The study was issued by the German wing of the 1985 Nobel Peace Prize winner International Physicians For The Prevention Of Nuclear War (IPPNW); and the Gesellschaft für Strahlenschutz (GfS) [Association for radiation protection], an organisation whose activities include a Chernobyl congress for researchers every two years, where they also facilitate the introducion of Russian-language research into the Western scientific consciousness. The study can be read on-line in full in German (pdf!). Note: mine is a abridged summary of only parts, the original 76-page report includes a lot of nuances (though I also cut in a few details from elsewhere).
|Ghost town Pripyat with Chernobyl power plant in the background
Not just mortality rates in question - even the basics are contested
The study points out problems with the changing numbers for total released radioactive material, but here I will rather reference an article in the 15 April DER SPIEGEL (which was another independent review of the evidence): IAEA calculations assume 3-4% of the reactor fuel 'released', Ukrainian radiologist Victor Poyarkov suspects up to 50%, and scientists at the Kurchatov Institute in Moscow who studied the sarcophagus think it must have been almost all of it.
On the Chernobyl Forum report
IPPNW-GfS states that the first serious assessment of the Chernobyl aftermath was released in 1991, which basically dismissed every statistically evidenced major health problem, while not even studying the worst affected populations (liquidators, evacuees). Then a 2000 report at least acknowledged the one issue the 1991 version received most flak for: thyroid cancer in children. Then the Chernobyl Forum umbrella group presented a new meta-study [e.g. review of studies] 6-7 September 2005 at a conference.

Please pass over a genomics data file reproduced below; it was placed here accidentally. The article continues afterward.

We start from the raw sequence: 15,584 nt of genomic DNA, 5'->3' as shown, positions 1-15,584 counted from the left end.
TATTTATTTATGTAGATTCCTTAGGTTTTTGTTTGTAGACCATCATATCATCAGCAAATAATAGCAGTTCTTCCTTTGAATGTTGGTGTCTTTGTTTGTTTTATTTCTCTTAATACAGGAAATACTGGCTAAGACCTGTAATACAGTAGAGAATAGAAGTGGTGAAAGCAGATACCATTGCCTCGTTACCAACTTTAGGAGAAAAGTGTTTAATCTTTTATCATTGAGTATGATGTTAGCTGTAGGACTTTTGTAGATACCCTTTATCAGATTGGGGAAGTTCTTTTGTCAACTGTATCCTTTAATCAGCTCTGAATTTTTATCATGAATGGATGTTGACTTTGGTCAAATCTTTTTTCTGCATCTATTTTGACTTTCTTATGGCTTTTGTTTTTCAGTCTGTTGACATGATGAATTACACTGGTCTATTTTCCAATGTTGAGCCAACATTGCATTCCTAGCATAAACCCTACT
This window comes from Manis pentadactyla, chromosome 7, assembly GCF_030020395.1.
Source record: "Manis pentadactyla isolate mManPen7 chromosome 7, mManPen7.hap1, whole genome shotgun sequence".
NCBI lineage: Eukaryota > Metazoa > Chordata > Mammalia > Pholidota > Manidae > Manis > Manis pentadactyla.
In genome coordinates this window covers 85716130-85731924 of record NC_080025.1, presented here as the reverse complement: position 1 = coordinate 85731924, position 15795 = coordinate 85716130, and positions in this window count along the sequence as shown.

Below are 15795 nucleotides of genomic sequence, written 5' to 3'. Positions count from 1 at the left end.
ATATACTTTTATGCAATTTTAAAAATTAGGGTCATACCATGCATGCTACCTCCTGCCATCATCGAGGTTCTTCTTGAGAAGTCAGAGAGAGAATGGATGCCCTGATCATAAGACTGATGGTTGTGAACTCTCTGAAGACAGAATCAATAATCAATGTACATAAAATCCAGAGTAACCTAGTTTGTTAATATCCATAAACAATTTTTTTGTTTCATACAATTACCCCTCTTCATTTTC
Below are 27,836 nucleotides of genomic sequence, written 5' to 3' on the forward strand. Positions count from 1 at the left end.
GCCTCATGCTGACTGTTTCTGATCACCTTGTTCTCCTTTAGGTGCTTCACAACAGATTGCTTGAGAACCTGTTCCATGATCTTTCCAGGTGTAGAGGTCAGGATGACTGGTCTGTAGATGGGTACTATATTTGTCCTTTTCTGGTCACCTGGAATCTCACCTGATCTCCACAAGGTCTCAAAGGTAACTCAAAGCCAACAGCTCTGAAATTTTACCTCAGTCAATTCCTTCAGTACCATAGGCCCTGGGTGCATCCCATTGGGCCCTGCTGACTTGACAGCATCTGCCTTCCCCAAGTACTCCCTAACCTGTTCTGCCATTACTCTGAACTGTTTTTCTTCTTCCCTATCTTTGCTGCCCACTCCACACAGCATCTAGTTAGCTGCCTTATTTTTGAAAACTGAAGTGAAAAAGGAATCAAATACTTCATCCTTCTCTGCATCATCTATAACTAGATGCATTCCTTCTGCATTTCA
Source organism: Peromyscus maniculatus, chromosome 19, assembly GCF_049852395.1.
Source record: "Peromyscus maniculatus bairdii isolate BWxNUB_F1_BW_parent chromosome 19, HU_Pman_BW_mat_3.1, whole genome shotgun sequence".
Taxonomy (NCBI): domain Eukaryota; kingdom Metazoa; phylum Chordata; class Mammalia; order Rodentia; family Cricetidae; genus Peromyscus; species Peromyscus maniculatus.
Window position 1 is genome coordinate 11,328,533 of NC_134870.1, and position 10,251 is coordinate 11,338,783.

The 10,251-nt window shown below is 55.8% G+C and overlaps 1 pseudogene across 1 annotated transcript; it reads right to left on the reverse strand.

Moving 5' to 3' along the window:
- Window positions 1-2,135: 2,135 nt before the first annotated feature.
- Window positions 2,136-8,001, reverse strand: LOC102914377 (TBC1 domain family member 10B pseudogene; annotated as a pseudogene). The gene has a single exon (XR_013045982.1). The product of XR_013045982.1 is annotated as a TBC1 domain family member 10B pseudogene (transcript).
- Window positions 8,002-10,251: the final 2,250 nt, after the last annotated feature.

This meta-study is criticised by IPPNW-GfS for various omissions and the loose, improper or non-sourced handling of data, with the aggravating problem that press releases on the report (which of course are more read and quoted in public debate) downplay even what's in the study. An example they bring up for illustration is the WHO-authored meta-study on liquidators (clean-up workers) that
- only considers a third to a fourth of all liquidators: those with data; no extrapolation for the rest;
- doesn't quantify the effect of large uncertainties in the final numbers;
- doesn't consider sampling error;
- doesn't even mention the government orders to keep secret or falsify data on sick people with sub-500-mSv radiation exposure.
The last point, the old Soviet adage that if we don't look for something then it doesn't exist, is practised to this day. For example, in Belarus:
One group of Belarussian scientists who did try to accurately measure the effects of long-term radiation exposure in the population was broken up four years ago by the authorities and its leaders imprisoned. According to a report issued by Yakovenko's group, the group - experts with the nongovernmental Institute of Radiation Security in Minsk - had angered the government by publishing radiation figures for many Belarussian areas that were far above official estimates.
An example of spinning numbers: expected deaths from cancer and leukemia based on average doses:
- The IAEA press release speaks of 4,000 - which,
- looking at the table in the actual report, proves to be the number for only the most affected populations; the grand total is near 9,000.
- This table also suffers from the above-mentioned constraints (fraction of liquidators considered, no error bars).